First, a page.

Interference & Free-Running Engines Explained [Includes List]

Engines are complicated. While the number of cylinders and their configuration may set them apart, the one thing that unites them together is the engineering precision, which is nothing short of magnificent.

Automobile engines are a harmonious display of oddly shaped metals that convert air and fuel into controlled explosions, resulting in the vehicle’s locomotion.

It’s such a delicate process that if one engine component is off by a tenth of a centimeter, you could be looking at a different type of explosion — one that renders you waiting for roadside assistance.

An engine that could potentially leave you stranded (if not properly maintained) is an interference engine.

While all engines require maintenance, these are a bit tricky, and any damage caused can be severe and in many cases irreversible. In this article, we’ll explain the difference between interference vs. non-interference engines.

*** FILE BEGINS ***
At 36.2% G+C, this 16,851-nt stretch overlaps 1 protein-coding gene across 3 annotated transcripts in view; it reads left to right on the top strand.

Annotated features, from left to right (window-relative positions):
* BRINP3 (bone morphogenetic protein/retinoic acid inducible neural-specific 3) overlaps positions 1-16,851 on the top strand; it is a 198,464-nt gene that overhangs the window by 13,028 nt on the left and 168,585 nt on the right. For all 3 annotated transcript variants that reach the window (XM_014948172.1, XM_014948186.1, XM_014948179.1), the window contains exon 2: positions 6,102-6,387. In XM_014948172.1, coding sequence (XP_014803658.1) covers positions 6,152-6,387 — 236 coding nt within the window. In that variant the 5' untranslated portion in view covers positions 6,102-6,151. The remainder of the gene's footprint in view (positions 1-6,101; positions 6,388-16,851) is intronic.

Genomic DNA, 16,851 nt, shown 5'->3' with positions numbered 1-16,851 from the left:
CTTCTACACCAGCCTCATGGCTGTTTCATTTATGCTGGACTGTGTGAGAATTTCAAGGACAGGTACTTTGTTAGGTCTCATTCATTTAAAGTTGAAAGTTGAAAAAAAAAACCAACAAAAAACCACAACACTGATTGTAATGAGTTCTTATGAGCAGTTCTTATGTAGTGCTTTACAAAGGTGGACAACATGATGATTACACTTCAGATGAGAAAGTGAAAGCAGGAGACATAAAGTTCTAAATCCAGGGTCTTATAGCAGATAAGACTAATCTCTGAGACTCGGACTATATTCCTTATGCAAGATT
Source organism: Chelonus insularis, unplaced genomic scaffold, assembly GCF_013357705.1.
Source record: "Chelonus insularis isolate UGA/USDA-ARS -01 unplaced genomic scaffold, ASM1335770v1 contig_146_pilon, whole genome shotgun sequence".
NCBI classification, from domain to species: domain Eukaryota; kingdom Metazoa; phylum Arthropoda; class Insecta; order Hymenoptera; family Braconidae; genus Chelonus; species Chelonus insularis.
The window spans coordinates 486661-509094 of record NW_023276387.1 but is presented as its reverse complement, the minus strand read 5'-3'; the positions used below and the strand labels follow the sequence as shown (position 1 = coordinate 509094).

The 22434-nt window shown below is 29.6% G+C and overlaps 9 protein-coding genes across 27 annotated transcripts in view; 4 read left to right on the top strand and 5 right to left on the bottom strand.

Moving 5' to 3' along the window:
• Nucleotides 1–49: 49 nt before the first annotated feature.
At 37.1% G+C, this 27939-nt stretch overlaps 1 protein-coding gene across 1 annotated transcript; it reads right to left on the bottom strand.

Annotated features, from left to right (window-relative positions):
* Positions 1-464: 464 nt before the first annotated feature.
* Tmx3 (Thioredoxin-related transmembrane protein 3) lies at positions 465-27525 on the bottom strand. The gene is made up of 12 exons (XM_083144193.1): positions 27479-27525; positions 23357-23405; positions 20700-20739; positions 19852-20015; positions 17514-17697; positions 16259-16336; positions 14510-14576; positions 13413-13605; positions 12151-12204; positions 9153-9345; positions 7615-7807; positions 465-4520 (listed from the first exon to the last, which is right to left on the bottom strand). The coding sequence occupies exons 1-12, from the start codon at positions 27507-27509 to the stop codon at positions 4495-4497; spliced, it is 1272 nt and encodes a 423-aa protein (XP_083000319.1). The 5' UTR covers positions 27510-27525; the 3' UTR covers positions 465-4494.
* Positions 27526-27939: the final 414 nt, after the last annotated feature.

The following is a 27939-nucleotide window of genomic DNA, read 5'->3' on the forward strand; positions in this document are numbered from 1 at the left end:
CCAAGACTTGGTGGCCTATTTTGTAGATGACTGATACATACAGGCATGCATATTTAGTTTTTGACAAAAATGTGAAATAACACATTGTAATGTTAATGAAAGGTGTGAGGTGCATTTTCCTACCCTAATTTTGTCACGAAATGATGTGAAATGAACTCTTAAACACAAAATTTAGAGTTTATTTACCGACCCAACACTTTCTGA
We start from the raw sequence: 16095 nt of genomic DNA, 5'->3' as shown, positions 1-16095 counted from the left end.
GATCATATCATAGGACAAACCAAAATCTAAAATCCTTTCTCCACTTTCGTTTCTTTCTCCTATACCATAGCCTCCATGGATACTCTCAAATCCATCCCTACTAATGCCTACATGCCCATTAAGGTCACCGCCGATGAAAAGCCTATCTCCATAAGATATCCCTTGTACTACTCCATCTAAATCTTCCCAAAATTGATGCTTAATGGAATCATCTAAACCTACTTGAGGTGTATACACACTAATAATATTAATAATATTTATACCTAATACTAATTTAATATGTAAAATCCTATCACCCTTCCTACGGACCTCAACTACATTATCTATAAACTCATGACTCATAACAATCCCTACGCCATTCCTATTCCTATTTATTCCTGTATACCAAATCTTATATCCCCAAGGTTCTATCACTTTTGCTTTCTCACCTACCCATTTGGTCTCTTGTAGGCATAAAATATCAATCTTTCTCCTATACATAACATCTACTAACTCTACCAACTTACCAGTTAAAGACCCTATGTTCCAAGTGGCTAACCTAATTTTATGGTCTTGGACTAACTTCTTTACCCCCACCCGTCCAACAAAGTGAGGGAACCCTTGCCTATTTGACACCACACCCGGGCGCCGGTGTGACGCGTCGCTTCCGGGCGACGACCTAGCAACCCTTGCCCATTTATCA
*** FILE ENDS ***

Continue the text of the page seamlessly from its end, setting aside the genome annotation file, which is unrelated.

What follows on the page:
What Is An Interference Engine?

Internal combustion engine illustrated

An engine is categorized as an interference engine based on the piston’s position relative to the valves.

Admittedly, it’s not easy to understand the intricacies of an interference design if you’re not aware of the workings of an engine.

The vast majority of readers might be aware of what pistons, cylinder heads, and camshafts are.

However, those who aren’t mechanically inclined may find these a bit confusing. Terminologies further extend to valves, timing chains, crankshafts, and so on.

TDC meaning

A visual representation of how an engine works is a good way to alleviate any kind of confusion surrounding the topic. It’s smooth sailing once you get a hang of the basic operations of an engine.

Pay close attention to the terms pistons, valves, and timing chain/belt because they are the keys to understanding what an interference design is all about.